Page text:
The Portable Libraries of the Light-House Establishment


A portable library of the United States Light-House Establishment. Each was numbered and had handles for easy transport. Courtesy of the Milwaukee County Historical Society.

The Light-House Establishment was the US government agency that oversaw lighthouses before the Coast Guard took over the task in the early 1900s.  The Establishment provided supplies to lighthouse keepers, and by the end of the 19th century portable libraries were on the list of items. As reported in the February 1885 edition of Library Journal, “’Books for light-house keepers’ reading’ find their place among the ‘Oil wicks, chimneys’ and other lighthouse supplies.” These cases held about fifty books and were switched out every four months, brought by tender ships. Since there were fewer libraries than lighthouses, it was possible for one crate to hit every lighthouse over a cycle of 12 years. The wooden boxes had a set of double-doors that swung outward, making the titles easy to display. A list of the reading materials was always glued onto the inside of the left-hand door. The right-hand door held a register of the lighthouses that particular case had already been sent to and the corresponding dates. The Light-House Establishment kept a careful inventory of these cases at their headquarters in Washington D.C.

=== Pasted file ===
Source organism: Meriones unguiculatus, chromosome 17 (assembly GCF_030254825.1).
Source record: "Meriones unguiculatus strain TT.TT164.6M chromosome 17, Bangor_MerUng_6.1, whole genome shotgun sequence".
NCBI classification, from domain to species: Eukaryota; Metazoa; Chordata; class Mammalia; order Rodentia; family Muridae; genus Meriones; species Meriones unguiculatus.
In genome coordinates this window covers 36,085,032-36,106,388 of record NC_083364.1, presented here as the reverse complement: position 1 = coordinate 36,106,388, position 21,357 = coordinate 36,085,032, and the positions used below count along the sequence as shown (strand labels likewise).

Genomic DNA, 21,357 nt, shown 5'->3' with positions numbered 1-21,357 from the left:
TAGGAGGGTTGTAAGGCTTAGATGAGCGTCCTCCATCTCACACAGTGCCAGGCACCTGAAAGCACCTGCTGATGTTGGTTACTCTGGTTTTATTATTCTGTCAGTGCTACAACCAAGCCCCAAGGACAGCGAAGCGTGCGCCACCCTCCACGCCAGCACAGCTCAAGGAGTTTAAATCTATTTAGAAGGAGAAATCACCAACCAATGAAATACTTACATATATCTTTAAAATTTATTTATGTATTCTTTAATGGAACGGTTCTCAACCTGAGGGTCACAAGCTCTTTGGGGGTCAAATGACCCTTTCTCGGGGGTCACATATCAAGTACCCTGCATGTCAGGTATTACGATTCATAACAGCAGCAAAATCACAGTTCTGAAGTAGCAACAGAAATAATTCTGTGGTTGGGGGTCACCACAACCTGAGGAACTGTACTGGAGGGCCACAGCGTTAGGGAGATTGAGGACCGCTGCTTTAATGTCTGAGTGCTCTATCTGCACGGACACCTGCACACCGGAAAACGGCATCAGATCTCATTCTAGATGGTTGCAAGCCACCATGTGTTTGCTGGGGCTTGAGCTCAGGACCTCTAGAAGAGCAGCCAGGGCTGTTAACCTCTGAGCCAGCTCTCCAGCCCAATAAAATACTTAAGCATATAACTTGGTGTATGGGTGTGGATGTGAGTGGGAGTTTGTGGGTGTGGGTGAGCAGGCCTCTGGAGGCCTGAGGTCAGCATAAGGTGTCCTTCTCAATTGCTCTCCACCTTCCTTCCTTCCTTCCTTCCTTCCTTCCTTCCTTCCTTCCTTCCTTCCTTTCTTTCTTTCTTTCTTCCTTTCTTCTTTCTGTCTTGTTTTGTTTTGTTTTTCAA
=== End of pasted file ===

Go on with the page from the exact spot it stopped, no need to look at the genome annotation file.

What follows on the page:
The job of providing books for far-flung lighthouse keepers was eventually taken over by the Merchant Marine Association in the 20th century.

Graham,  Loren R. A Face in the Rock: The Tale of a Grand Island Chippewa. . University of California Press., 1998. Print.

Johnson,  Arnold. “Lighthouse Libraries.” Library Journal. 10. (Feb 1885 ): 31-33.

DeWire , Elinor. Lighthouses of the Mid-Atlantic Coast: Your Guide to the Lighthouses of New York, New Jersey, Maryland, Delaware, and Virginia . Voyageur Press, 2011. Pgs 103-104.

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